One comment of hers that struck me was this:
You also could see that bullies are really the insecure people.
Now, my former teacher has had far more direct experience with kids than I have, and I give a great deference to her wisdom here. But again, I am a sceptic at this point that this is the truth behind bullying.

Weak meat, strong eat.

We live in a society that likes to pretend that it is more refined than it really is. We believe that, if some bad guy tries to break into our house, the cops will get him. Or that white collar crooks who game the system can be constrained by ever more “regulation.”

We pretend that the veneer of civility is thicker than it really is. 

I don't believe it. It is denial in the extreme. RULES and enforcement are not what cause crooks not to break car windows, Wall St crooks not to use crooked, illegal deals to get rich, or bullies not to hurt other kids. There are just not enough police, enforcers, or teachers willing and able.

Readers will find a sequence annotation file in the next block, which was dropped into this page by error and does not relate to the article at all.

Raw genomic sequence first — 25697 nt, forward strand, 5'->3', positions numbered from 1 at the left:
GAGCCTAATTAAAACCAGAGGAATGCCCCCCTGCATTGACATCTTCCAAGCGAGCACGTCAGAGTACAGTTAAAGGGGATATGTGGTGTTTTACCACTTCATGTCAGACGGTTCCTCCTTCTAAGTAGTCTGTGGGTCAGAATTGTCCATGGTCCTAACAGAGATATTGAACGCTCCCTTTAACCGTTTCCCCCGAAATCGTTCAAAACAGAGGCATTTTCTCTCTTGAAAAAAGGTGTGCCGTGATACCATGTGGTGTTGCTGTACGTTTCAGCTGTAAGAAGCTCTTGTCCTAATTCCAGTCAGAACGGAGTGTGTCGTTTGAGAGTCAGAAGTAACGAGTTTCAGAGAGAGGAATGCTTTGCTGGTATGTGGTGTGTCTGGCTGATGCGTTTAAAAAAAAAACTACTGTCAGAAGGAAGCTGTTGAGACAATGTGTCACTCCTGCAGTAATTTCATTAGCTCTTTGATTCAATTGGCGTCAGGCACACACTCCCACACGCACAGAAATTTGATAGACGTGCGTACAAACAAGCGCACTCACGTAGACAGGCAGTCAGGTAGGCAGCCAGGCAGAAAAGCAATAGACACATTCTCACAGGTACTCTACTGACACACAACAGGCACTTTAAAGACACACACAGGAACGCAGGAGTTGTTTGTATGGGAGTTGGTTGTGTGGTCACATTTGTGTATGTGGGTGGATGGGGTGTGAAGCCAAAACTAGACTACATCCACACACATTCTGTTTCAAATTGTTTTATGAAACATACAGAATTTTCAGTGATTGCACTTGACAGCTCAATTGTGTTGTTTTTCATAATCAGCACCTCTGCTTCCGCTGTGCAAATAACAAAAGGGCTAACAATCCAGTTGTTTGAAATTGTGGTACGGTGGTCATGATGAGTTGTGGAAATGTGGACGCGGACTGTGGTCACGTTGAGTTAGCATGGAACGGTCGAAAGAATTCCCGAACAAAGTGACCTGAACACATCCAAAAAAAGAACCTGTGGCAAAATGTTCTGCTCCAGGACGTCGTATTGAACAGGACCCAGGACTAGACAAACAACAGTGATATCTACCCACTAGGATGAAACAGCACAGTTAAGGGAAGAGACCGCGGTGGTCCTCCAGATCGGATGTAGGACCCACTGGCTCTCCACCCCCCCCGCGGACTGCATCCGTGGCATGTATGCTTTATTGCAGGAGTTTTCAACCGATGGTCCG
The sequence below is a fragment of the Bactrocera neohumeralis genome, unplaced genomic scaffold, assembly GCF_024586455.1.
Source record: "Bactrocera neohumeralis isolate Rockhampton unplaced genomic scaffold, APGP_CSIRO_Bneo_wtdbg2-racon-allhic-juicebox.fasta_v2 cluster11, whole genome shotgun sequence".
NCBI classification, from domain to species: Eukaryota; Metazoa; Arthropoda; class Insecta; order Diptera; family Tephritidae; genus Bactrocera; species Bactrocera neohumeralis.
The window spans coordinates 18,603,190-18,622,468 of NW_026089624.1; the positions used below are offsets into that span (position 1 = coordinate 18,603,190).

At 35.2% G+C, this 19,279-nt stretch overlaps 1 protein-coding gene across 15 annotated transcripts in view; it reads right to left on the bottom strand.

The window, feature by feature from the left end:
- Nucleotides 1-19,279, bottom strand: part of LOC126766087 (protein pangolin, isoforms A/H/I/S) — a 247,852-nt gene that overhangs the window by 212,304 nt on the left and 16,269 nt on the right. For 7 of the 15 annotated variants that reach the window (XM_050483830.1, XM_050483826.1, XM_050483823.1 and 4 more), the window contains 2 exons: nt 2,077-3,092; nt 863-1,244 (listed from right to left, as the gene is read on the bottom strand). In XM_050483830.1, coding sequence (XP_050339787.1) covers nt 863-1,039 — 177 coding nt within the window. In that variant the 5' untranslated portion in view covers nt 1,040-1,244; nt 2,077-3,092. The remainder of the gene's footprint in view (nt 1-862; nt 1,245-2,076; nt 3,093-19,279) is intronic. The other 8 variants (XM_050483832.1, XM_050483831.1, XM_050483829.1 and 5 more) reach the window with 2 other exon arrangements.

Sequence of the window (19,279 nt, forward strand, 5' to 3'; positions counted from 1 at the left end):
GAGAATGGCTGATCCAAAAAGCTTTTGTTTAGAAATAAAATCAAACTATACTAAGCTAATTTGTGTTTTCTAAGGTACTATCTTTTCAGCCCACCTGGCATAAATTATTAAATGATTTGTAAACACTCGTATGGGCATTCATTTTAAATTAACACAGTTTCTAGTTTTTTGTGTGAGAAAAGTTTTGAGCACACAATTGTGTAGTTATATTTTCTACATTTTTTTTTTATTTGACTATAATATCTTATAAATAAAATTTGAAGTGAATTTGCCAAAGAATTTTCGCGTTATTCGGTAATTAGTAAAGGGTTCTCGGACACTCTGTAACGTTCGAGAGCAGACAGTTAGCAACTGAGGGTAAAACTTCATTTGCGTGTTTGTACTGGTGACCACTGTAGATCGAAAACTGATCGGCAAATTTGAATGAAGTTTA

Bullies seek out perceived “weak” kids because they have been re-enforced with the knowledge that they are going to get away with it. 

For all of our rules and our therapists and our technological wonders, we are not so removed from what we have always been - human beings are tribal, violent creatures who over millennia have evolved skills to kill or be killed.

We live in a world of predators and prey. Kids can sense this.

I’m nearly 50 years old; I was not bullied terribly as a kid, but I had more than one incident, starting in kindergarten. I remember the names and faces of the kids, and the attacks, 40 years later. 

If you were ever bullied, I am sure that you do as well.

Thinking back 35 or 40 years ago, I was not big enough nor popular enough to be one of the predators. Thank God I was not considered odd or weak enough to be one of the prey, either. Spend ten seconds recalling your youth. If you were a bully or one of the bullied, I am sure you can remember, even if you've tried to forget. And if you were, like me, in neither camp,  I am pretty damned sure that you can name a couple of your former classmates who were.

From time to time, I think about them. I wonder where they are? What's become of them?

One of the things I sincerely regret from my youth was that when I was young, I knew that what was going on was wrong, and yet I kept quiet. It was mainly because of fear - the predators saw the kid on the playground whose leg was lame, and they were all over him. If I had said anything, it might have been me. So I kept my mouth shut.